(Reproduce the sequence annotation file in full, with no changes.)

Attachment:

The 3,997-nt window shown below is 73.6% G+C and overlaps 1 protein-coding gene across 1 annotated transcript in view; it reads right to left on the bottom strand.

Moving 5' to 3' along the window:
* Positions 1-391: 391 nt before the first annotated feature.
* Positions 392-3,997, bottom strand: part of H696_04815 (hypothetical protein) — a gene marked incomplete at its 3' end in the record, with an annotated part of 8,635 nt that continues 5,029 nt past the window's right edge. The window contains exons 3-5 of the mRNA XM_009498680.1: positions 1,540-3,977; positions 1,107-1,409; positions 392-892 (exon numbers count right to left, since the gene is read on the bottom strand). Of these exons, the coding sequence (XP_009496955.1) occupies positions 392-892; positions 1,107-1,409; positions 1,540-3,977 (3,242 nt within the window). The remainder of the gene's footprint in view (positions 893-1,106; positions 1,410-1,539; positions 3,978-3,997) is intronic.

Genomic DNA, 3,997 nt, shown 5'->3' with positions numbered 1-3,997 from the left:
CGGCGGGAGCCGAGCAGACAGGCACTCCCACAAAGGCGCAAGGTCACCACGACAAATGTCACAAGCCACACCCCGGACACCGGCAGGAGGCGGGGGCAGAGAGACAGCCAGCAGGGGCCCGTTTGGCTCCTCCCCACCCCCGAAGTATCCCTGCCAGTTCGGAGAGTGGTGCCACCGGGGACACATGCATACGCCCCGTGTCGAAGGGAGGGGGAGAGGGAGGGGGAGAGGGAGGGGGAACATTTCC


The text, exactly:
The 3,997-nt window shown below is 73.6% G+C and overlaps 1 protein-coding gene across 1 annotated transcript in view; it reads right to left on the bottom strand.

Moving 5' to 3' along the window:
* Positions 1-391: 391 nt before the first annotated feature.
* Positions 392-3,997, bottom strand: part of H696_04815 (hypothetical protein) — a gene marked incomplete at its 3' end in the record, with an annotated part of 8,635 nt that continues 5,029 nt past the window's right edge. The window contains exons 3-5 of the mRNA XM_009498680.1: positions 1,540-3,977; positions 1,107-1,409; positions 392-892 (exon numbers count right to left, since the gene is read on the bottom strand). Of these exons, the coding sequence (XP_009496955.1) occupies positions 392-892; positions 1,107-1,409; positions 1,540-3,977 (3,242 nt within the window). The remainder of the gene's footprint in view (positions 893-1,106; positions 1,410-1,539; positions 3,978-3,997) is intronic.

Genomic DNA, 3,997 nt, shown 5'->3' with positions numbered 1-3,997 from the left:
CGGCGGGAGCCGAGCAGACAGGCACTCCCACAAAGGCGCAAGGTCACCACGACAAATGTCACAAGCCACACCCCGGACACCGGCAGGAGGCGGGGGCAGAGAGACAGCCAGCAGGGGCCCGTTTGGCTCCTCCCCACCCCCGAAGTATCCCTGCCAGTTCGGAGAGTGGTGCCACCGGGGACACATGCATACGCCCCGTGTCGAAGGGAGGGGGAGAGGGAGGGGGAGAGGGAGGGGGAACATTTCC